As financial markets digest the election result, our experts explain events and some tips for investors.
- Clear winners of the day are likely to be those that had been affected by the prospect of a Labour socialist leaning.
- Banks, housebuilders, companies in the sights of Labour for nationalisation – all these are rallying strongly.
Despite being billed as the most unpredictable election in living memory, the 2019 General Election delivered a significant Conservative Party majority, a result that all the surveys had been predicting for weeks.
Lee Wild, Head of Equity Strategy, interactive investor says: “Our series of election polls, held in the run up to 12th December, revealed that the majority of investors thought the Conservatives would have the most positive influence on the stock market. They were probably right, given the FTSE 250 index, packed with companies making money in the UK, surged as soon as markets opened on the 13th.
“Even the FTSE 100's overseas earners rose despite a strong British pound. City traders had warned that a Labour win would send share prices tumbling, and that a hung parliament would mean more months of uncertainty around Brexit.
“Whether you're a Leaver or Remainer, this election result does give some certainty to investors, at least until we hear back from politicians negotiating a new trade deal with the EU.”
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Rebecca O’Keeffe, Head of Investment, interactive investor, says: “The election has provided a clarity of sorts for the market, delivering a clear mandate for Boris Johnson. This result removes the uncertainty around whether Brexit will get done, but it still leaves investors with several questions, the key one is what sort of Brexit it might be?
“A large majority means the Prime Minister has options and the question is if he will swing to a hard Brexit or will he be prepared to maintain closer ties with Europe? When his position was dependent on the support of the ERG, he took a hard line on Europe. That may no longer be so necessary. But equally, with a large majority he may be emboldened to take a harder line in negotiations with Europe.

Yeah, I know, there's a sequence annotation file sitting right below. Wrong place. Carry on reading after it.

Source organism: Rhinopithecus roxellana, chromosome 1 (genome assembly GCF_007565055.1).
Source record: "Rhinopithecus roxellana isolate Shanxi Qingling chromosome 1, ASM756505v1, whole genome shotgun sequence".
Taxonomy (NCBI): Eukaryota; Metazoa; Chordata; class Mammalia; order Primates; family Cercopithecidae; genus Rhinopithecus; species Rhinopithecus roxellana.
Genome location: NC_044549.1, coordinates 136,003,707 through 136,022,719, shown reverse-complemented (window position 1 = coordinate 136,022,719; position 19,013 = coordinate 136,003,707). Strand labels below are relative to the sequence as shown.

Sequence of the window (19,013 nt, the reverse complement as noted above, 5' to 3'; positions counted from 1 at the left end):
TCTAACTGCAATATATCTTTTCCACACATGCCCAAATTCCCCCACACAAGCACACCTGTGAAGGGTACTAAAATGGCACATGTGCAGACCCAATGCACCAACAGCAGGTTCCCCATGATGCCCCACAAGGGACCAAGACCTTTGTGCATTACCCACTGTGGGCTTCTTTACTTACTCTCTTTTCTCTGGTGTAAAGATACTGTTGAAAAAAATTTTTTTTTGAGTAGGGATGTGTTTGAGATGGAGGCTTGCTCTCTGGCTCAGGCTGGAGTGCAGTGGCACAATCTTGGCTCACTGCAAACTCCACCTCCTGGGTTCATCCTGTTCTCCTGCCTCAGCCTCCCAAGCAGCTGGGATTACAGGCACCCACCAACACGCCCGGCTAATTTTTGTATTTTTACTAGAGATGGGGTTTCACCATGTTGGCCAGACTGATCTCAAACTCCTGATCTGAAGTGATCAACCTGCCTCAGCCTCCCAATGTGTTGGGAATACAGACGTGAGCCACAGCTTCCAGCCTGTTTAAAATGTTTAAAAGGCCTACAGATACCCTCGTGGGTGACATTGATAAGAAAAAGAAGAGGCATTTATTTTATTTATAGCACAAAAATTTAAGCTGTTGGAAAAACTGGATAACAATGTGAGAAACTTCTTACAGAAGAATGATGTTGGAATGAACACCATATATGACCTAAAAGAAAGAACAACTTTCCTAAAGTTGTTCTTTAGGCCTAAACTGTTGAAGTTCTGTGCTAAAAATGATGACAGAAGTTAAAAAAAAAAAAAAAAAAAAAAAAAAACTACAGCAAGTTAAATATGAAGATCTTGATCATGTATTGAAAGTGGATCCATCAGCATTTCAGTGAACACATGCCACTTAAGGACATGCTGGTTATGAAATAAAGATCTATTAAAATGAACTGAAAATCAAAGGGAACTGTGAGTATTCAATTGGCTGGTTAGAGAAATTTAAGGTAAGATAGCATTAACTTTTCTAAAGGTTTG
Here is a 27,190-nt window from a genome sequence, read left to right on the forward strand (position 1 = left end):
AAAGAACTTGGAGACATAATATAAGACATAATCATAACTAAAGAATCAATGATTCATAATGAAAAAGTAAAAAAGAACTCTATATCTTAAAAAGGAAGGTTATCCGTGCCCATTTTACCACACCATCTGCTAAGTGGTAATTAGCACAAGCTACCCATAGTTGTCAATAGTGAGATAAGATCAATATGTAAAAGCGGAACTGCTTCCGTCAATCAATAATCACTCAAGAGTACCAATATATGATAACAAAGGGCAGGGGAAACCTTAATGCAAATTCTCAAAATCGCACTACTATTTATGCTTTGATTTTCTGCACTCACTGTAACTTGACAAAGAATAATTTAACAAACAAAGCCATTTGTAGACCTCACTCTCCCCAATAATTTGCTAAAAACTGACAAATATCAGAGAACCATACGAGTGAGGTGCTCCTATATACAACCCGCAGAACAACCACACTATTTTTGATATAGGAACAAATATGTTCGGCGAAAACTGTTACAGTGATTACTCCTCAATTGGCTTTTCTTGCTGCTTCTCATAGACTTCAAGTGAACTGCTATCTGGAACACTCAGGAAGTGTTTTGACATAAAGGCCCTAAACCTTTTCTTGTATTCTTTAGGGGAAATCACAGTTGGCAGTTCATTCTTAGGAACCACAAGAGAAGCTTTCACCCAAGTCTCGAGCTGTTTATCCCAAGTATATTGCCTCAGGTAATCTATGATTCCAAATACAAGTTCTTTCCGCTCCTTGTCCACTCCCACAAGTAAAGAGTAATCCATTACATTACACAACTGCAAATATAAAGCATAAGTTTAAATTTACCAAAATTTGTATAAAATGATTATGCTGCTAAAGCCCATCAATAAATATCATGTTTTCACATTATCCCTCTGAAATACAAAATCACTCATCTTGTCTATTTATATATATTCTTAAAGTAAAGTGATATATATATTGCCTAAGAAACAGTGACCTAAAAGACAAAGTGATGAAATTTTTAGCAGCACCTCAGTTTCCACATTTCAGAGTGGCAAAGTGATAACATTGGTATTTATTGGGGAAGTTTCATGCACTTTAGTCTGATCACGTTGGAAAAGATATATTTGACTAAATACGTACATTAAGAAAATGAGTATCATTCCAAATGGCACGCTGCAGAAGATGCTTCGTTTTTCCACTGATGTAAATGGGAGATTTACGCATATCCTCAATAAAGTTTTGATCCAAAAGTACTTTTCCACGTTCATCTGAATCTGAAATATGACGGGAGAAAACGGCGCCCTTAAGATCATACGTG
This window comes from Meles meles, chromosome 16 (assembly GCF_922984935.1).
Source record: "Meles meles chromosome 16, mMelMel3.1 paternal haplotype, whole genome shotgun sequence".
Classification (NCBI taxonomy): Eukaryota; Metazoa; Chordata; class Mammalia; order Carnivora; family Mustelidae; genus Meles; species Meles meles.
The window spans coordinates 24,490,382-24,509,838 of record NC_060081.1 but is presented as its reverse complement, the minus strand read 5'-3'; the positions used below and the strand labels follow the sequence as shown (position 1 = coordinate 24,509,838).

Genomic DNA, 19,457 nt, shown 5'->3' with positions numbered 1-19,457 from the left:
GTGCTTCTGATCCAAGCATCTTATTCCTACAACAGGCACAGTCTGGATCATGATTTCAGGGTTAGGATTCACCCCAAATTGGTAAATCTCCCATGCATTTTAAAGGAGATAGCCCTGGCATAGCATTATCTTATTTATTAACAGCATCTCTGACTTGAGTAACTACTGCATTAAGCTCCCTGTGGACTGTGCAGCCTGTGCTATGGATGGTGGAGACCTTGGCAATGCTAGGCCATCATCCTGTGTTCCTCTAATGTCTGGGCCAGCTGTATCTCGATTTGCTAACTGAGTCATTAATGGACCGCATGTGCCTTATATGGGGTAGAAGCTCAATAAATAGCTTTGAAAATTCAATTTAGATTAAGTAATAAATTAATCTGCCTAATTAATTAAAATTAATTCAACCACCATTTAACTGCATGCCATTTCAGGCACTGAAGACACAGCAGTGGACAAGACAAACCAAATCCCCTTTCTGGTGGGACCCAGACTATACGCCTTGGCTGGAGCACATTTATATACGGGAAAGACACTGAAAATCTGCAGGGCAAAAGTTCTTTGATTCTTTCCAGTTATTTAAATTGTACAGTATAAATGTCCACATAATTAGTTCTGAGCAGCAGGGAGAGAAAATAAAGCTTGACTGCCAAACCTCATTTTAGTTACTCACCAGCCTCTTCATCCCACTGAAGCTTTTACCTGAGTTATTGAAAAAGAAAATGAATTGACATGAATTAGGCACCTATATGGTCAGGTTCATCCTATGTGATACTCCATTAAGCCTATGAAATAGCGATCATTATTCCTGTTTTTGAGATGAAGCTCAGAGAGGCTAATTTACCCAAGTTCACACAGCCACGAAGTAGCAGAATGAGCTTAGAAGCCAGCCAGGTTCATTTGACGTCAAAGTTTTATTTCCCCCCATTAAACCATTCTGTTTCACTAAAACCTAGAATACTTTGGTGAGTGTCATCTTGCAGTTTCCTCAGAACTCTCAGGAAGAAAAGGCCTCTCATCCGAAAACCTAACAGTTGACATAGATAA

“The result is positive for sterling, which was quick to rally on the exit polls last night and has held on to most of those gains. Some sterling shorts had been closed in recent weeks, but there were a lot of downside hedges put in place prior to the election. These have clearly been burned, and any remaining GBP shorts could get squeezed unpleasantly over coming days.
“This currency effect means it is less positive for the sterling price of international companies listed in the UK so the FTSE 100 may not do quite as well (in GBP) because of its global nature and the negative correlation between sterling and the value of large global UK listed stocks.
“The decisive result is very positive for UK-focused companies, which have underperformed other markets. There is the potential for pent up investment from overseas, including perhaps M&A activity if international players have been waiting for Brexit clarity. Domestic companies, including those in the FTSE 250 or UK smaller companies including AIM should benefit strongly. TB Amati UK Smaller Companies and Henderson Smaller Companies (LSE:HSL) are investment options that are likely to do well.
“However, the clear winners of the day are likely to be those that had been affected by the prospect of a Labour socialist leaning. Banks, housebuilders, companies in the sights of Labour for nationalisation – all these are rallying strongly in the wake of not only a Labour defeat, but the knowledge that Jeremy Corbyn will not contest any future election.
“Overall, there is no doubt that last night’s election vote delivered what the UK market needed and removed any doubt about the UK leaving the EU. With this kind of majority, Boris will certainly be able to pass a new withdrawal bill by January 31st. What comes after that will be an altogether more interesting question.”
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